The Day After Christmas

Do you ignore the mess and sleep in, luxuriating in a jammies day? Do you hit the road, jostling in traffic with others returning home from holiday visits with the relatives’?

Do you appreciate the quiet after a celebration that was filled with laughing, games, and celebratory eating and drinking (ultimately resolving not to overindulge again!)? Do you race to the mall to exchange gifts or take advantage of sales?

Do you experience a void, an emptiness, now that two of the three much anticipated holidays are past?

Or do you catch your breath and try to keep it together for the final push of entertaining for the New Year?

Before I retired, I would spend the day after retrieving holiday decoration boxes and taking down wreaths and garlands, candles and poinsettias, and all the ornaments and lights in the living and dining rooms. My pre-lit artificial tree didn’t leave much mess, but it was a b*tch to get back in the storage box. I gave Rod that arduous task!

After everything was stored, I’d open the fridge and cupboards and do an overhaul of foods that didn’t support a healthy lifestyle. Did I really need to finish that 1950’s traditional cheeseball with the ubiquitous Ritz crackers? Could I find someone else who would appreciate that unopened box of See’s chocolates? And could I re-gift all the pink Champagne that had been re-gifted to me in the first place?

These days …

As a retiree with no immediate family nearby, the day after Christmas is like any other day. I wake when I want and do pretty much whatever I feel like doing. Not bad, huh?! There are only a few decorations to take down, but they’re mostly live poinsettias and holly. And this year for the first time I’ve given up the tree (Rod will be thrilled) and all the ornaments and lights.

It’s time to simplify.

While the decorations have been minimized, however, I still have to deal with food overhaul.

I’m more aware of my mood this year.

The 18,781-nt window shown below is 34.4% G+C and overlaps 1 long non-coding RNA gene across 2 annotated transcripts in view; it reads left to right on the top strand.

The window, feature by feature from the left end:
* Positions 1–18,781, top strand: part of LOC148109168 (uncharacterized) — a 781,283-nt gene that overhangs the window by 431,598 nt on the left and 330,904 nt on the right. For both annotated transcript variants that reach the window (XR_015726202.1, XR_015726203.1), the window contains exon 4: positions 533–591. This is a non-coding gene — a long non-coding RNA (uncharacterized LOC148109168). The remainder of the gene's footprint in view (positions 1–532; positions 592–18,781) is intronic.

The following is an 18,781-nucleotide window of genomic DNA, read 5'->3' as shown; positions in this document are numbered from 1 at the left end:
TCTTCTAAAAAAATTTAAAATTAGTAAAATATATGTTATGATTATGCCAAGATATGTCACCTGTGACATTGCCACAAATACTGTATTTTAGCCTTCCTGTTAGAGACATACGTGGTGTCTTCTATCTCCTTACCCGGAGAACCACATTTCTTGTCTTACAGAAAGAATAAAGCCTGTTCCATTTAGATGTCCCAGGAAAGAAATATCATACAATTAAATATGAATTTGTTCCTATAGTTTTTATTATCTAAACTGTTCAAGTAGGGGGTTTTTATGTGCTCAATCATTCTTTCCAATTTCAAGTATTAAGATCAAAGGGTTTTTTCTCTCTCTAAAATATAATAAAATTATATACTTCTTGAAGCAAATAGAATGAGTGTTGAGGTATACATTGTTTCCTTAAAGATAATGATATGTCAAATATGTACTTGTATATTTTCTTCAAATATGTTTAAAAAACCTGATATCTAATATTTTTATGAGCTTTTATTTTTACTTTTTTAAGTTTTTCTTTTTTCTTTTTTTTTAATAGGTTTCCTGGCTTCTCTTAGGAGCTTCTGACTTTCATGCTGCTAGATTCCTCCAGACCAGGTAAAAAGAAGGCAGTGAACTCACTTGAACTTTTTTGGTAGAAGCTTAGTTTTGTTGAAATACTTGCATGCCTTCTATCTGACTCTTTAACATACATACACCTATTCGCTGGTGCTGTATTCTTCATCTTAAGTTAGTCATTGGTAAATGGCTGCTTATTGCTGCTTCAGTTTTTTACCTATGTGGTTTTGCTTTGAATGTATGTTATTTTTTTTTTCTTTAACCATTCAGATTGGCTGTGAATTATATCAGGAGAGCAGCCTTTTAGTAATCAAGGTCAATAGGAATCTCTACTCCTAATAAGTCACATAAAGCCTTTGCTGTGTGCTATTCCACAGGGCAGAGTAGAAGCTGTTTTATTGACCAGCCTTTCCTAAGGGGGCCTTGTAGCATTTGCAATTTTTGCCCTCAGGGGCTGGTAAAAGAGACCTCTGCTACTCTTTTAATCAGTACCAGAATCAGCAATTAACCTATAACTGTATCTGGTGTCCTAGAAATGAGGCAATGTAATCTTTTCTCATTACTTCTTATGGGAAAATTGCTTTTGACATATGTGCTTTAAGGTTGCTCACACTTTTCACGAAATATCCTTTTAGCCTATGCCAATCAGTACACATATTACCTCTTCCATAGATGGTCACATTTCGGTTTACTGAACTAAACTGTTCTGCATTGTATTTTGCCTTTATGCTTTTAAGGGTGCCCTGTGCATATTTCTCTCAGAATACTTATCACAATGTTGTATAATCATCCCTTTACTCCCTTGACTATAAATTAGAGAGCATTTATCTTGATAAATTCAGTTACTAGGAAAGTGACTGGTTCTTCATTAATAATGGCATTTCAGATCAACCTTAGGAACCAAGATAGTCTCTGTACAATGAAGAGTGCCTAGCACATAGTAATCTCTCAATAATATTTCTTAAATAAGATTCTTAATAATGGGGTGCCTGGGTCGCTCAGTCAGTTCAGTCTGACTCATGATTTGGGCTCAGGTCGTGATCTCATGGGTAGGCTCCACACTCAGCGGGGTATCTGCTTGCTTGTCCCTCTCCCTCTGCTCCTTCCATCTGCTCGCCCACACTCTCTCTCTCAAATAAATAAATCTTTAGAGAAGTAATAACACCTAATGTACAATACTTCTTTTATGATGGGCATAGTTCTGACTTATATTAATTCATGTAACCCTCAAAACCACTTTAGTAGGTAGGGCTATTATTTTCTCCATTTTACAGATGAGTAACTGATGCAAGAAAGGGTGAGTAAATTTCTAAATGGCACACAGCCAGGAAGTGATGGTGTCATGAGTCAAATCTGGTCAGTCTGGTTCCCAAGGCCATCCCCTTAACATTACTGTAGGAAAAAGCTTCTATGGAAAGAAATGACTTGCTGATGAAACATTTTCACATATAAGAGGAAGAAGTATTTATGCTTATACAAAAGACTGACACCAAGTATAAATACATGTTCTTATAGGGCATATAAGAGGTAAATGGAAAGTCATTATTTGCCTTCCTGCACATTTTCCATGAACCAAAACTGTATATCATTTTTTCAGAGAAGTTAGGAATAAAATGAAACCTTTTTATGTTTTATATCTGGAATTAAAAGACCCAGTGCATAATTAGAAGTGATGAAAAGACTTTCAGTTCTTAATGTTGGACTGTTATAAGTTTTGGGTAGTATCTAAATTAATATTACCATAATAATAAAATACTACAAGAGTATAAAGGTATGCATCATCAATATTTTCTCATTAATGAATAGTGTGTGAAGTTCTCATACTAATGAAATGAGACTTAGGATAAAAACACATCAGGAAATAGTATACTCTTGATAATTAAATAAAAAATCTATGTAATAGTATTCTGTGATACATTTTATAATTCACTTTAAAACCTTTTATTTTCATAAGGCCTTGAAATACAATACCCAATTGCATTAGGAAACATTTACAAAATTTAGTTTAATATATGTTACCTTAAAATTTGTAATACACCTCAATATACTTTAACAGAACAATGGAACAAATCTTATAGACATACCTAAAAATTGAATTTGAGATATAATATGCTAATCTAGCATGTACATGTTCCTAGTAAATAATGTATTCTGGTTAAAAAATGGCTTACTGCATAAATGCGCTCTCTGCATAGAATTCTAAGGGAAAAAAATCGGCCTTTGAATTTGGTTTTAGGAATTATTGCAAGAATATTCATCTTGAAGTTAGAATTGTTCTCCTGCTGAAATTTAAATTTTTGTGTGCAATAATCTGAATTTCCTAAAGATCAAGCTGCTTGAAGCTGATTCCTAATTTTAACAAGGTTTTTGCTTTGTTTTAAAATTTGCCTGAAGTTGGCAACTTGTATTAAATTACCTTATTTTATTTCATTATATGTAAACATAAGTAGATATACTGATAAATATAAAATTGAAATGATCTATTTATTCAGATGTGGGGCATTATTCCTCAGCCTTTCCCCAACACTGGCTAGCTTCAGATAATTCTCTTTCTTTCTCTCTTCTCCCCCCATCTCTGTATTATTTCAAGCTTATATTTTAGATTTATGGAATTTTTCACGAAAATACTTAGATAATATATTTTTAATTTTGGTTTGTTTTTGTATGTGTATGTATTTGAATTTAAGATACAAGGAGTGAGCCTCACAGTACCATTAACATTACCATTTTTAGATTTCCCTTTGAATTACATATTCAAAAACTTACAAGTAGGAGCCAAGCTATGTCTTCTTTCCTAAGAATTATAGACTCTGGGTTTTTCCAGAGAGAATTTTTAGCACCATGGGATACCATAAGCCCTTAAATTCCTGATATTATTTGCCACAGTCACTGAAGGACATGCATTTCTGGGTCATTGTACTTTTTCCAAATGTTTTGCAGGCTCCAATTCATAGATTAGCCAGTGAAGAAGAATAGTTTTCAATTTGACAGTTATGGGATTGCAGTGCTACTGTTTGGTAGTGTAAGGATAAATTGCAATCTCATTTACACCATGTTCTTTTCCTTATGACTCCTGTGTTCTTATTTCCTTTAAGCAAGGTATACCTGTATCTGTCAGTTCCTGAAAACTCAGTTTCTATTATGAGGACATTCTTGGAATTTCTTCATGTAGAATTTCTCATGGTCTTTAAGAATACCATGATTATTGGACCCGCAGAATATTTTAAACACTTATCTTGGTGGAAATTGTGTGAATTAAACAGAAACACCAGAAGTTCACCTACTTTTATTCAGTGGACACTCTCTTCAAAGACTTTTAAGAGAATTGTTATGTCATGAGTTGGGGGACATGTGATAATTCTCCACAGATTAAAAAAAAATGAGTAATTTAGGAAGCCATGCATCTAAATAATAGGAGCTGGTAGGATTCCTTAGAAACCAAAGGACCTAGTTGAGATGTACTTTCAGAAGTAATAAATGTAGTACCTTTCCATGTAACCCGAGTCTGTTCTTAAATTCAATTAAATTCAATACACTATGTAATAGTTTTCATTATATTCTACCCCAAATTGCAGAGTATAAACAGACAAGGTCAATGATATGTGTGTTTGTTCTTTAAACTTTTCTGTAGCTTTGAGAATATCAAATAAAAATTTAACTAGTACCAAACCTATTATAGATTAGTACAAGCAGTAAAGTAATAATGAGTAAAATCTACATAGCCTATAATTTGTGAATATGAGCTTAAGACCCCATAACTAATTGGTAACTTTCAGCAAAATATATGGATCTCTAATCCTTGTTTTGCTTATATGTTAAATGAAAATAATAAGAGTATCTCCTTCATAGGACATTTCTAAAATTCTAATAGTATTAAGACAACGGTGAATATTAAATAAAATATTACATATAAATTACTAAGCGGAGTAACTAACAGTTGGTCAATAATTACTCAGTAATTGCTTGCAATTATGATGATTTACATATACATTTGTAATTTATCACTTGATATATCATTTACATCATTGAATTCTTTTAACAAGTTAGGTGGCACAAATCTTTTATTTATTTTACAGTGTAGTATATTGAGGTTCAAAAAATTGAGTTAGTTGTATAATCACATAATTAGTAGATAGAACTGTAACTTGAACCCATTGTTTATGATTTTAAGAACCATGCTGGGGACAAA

Due to recent events in the world, and within my community (historically devastating fires), my mood is less joyful. I’m aware of the tightness within my core that’s been there for months. Meditation, exercise, prayers, and time in nature helps to alleviate that stress.

I’m careful, in simplifying, not to create a more disheartening mood through the lack of visible celebration and grateful appreciation for the bounty of my life. It’s good to remind myself of all the senior citizens who return to work the day after Christmas because they’ve seen the loss of their retirement funds. These community elders don’t get the luxury of choosing their day-after activities.

I am a bit more reflective as my attention shifts to the New Year.

I’m attempting to move the celebration inward, shifting from external parties and gatherings to remember, with all that I am and all that I have, to celebrate my wonderful life of freedom and abundance.

I hope that your day after is fun, whatever way you need and want. Don’t forget to acknowledge that you have everything you require to celebrate the coming year whether you’re alone or with others, whether loss is overshadowing abundance right now, and whether Thanksgiving and Christmas were as you anticipated or wished them to be. This is my wish for you.